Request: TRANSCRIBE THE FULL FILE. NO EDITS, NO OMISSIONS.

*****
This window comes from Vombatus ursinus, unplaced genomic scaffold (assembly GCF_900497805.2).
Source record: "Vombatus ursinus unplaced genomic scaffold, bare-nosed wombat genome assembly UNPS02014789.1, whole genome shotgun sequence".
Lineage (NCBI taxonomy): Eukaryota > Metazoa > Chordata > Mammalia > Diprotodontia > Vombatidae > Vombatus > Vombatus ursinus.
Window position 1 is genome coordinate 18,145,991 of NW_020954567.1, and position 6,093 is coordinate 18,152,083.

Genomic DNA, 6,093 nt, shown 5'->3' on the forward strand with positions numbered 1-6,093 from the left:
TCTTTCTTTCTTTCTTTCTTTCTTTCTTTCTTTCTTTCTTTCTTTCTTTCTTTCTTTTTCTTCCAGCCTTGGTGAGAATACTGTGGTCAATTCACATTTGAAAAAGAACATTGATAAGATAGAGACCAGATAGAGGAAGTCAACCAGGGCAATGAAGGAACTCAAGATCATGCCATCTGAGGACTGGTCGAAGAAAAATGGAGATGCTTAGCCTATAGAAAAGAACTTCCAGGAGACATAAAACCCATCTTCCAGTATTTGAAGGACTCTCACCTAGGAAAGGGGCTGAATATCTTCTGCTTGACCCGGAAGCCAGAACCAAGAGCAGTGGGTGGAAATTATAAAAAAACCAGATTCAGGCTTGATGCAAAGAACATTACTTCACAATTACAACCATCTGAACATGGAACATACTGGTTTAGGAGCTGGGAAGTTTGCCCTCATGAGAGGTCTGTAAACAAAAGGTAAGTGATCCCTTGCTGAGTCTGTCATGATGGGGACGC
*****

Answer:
This window comes from Vombatus ursinus, unplaced genomic scaffold (assembly GCF_900497805.2).
Source record: "Vombatus ursinus unplaced genomic scaffold, bare-nosed wombat genome assembly UNPS02014789.1, whole genome shotgun sequence".
Lineage (NCBI taxonomy): Eukaryota > Metazoa > Chordata > Mammalia > Diprotodontia > Vombatidae > Vombatus > Vombatus ursinus.
Window position 1 is genome coordinate 18,145,991 of NW_020954567.1, and position 6,093 is coordinate 18,152,083.

Genomic DNA, 6,093 nt, shown 5'->3' on the forward strand with positions numbered 1-6,093 from the left:
TCTTTCTTTCTTTCTTTCTTTCTTTCTTTCTTTCTTTCTTTCTTTCTTTCTTTCTTTTTCTTCCAGCCTTGGTGAGAATACTGTGGTCAATTCACATTTGAAAAAGAACATTGATAAGATAGAGACCAGATAGAGGAAGTCAACCAGGGCAATGAAGGAACTCAAGATCATGCCATCTGAGGACTGGTCGAAGAAAAATGGAGATGCTTAGCCTATAGAAAAGAACTTCCAGGAGACATAAAACCCATCTTCCAGTATTTGAAGGACTCTCACCTAGGAAAGGGGCTGAATATCTTCTGCTTGACCCGGAAGCCAGAACCAAGAGCAGTGGGTGGAAATTATAAAAAAACCAGATTCAGGCTTGATGCAAAGAACATTACTTCACAATTACAACCATCTGAACATGGAACATACTGGTTTAGGAGCTGGGAAGTTTGCCCTCATGAGAGGTCTGTAAACAAAAGGTAAGTGATCCCTTGCTGAGTCTGTCATGATGGGGACGC